• Structural and geomechanical modelling of the evolution of structures in the Warm Zand area, Kakamas terrane, Northern Cape Province, South Africa

    • A study of the structural geology of an area between the neusspruit shear zone and the brakfontein shear zone​

Dr. Kevin Pietersen​​

Intergrated Water and Resource Management

IWRM has been put forward as an approach to water management that is an improvement on the approaches of the past. However, water management is an activity that finds itself at the crossing of so many boundaries, for example the theory-practice boundary, the ecological-societal boundary and the administrative-hydrological boundary, implementation seems to have been elusive and difficult despite significant investment being made in IWRM by international donor organisations. Many examples of management failure seem to indications are that there is a disjuncture between the theory and practice of IWRM.

Access-sustainability trade-off

At the heart of successful water management is finding a balance between access to water and sustainability of the resource as set out in section 18 of Agenda 21 and agreed on by the international community. In a scenario of increasing anthropogenic demand on water resources and the concomitant increase in water scarcity, these two demands on the resource seem contradictory. The key question in this sub-theme is: What are the system conditions that are both necessary and sufficient to provide access to water whilst simultaneously ensure sustainability of the resource?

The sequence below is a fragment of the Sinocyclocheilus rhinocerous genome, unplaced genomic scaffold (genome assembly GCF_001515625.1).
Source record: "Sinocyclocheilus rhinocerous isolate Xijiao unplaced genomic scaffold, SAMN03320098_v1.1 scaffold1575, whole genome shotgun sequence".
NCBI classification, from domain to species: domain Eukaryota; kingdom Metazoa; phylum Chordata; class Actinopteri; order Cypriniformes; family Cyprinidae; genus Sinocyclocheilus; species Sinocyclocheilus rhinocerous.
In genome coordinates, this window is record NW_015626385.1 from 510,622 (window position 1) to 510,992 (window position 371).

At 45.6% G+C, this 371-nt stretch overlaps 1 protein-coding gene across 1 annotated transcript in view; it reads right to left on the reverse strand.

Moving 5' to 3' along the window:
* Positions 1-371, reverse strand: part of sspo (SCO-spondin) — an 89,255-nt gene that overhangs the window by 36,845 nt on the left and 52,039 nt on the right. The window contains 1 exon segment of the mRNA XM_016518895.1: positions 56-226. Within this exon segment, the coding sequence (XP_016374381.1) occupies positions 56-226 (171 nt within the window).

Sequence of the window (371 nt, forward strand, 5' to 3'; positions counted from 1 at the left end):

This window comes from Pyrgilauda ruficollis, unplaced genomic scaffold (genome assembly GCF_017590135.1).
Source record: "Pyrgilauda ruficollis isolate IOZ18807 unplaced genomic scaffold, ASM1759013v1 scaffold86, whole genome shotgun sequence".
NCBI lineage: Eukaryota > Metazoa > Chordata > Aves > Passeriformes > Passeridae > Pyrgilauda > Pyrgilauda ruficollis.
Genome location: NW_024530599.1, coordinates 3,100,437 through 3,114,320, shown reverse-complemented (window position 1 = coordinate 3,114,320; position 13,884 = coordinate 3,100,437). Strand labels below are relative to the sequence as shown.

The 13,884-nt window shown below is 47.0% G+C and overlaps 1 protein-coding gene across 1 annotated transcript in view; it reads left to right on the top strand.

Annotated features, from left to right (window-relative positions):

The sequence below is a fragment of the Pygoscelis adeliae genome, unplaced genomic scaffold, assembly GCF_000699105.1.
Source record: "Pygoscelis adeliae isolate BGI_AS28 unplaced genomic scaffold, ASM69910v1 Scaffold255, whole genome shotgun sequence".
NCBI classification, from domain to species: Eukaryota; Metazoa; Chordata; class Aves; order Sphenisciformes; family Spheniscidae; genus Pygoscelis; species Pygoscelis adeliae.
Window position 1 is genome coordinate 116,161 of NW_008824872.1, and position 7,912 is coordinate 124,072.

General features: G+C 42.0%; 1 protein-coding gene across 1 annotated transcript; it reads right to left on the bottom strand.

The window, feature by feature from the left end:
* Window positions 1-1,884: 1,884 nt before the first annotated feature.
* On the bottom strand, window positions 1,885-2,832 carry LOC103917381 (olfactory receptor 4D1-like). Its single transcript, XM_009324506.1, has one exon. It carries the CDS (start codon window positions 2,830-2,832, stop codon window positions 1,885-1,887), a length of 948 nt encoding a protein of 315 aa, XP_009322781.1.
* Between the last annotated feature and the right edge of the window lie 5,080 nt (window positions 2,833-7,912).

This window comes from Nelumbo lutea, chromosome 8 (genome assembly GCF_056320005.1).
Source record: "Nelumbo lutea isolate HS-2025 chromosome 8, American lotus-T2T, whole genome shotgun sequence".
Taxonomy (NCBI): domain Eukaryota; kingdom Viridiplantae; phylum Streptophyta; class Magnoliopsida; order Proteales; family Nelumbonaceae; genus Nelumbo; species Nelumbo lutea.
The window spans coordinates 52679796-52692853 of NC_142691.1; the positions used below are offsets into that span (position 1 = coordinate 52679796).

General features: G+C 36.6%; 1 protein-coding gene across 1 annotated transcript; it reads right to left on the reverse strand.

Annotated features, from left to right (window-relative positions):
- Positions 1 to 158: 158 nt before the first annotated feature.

Equity, vulnerability and resilience

Achieving the twin objective of providing access and ensuring sustainability does not necessarily translate into improved quality of life for people. Despite success in proving water to people, many communities and households remain vulnerable to the consequences of a lack of water. The key question in this sub-theme is: what are the material conditions needed for access to water to strengthen the resilience of households and address inequities in the quality of life of society?


Resource protection

Ensuring that a sufficient volume of water of good quality is available to provide access and ensure sustainability places an obligation on society to protect water resources. Resource protection is therefore a critical activity in water management. The key question in this sub-theme is: what are the required actions to ensure that water resources are protected from abuse?